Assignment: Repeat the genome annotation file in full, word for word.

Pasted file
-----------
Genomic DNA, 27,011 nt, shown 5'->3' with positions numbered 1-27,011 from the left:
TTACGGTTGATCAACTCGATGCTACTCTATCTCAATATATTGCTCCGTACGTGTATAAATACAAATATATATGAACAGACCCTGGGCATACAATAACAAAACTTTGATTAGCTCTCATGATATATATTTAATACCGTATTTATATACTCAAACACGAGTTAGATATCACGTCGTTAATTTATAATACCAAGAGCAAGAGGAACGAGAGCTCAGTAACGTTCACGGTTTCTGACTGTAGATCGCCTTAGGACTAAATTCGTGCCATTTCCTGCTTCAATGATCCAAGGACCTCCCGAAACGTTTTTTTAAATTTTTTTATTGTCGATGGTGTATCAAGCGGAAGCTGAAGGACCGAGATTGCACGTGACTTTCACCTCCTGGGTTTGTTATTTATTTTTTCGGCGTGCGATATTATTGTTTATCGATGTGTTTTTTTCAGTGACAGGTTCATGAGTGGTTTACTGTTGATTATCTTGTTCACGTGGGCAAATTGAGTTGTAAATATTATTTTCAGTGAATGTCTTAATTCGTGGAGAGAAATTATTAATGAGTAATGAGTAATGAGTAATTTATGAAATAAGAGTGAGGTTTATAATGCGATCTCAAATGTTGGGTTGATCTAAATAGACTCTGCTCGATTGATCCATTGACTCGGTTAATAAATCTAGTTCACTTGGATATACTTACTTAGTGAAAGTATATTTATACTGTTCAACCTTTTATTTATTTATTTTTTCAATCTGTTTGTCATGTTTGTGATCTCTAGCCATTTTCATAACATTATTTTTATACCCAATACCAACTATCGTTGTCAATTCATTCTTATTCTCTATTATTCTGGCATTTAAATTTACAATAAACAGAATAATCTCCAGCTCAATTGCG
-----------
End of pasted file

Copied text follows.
Genomic DNA, 27,011 nt, shown 5'->3' with positions numbered 1-27,011 from the left:
TTACGGTTGATCAACTCGATGCTACTCTATCTCAATATATTGCTCCGTACGTGTATAAATACAAATATATATGAACAGACCCTGGGCATACAATAACAAAACTTTGATTAGCTCTCATGATATATATTTAATACCGTATTTATATACTCAAACACGAGTTAGATATCACGTCGTTAATTTATAATACCAAGAGCAAGAGGAACGAGAGCTCAGTAACGTTCACGGTTTCTGACTGTAGATCGCCTTAGGACTAAATTCGTGCCATTTCCTGCTTCAATGATCCAAGGACCTCCCGAAACGTTTTTTTAAATTTTTTTATTGTCGATGGTGTATCAAGCGGAAGCTGAAGGACCGAGATTGCACGTGACTTTCACCTCCTGGGTTTGTTATTTATTTTTTCGGCGTGCGATATTATTGTTTATCGATGTGTTTTTTTCAGTGACAGGTTCATGAGTGGTTTACTGTTGATTATCTTGTTCACGTGGGCAAATTGAGTTGTAAATATTATTTTCAGTGAATGTCTTAATTCGTGGAGAGAAATTATTAATGAGTAATGAGTAATGAGTAATTTATGAAATAAGAGTGAGGTTTATAATGCGATCTCAAATGTTGGGTTGATCTAAATAGACTCTGCTCGATTGATCCATTGACTCGGTTAATAAATCTAGTTCACTTGGATATACTTACTTAGTGAAAGTATATTTATACTGTTCAACCTTTTATTTATTTATTTTTTCAATCTGTTTGTCATGTTTGTGATCTCTAGCCATTTTCATAACATTATTTTTATACCCAATACCAACTATCGTTGTCAATTCATTCTTATTCTCTATTATTCTGGCATTTAAATTTACAATAAACAGAATAATCTCCAGCTCAATTGCG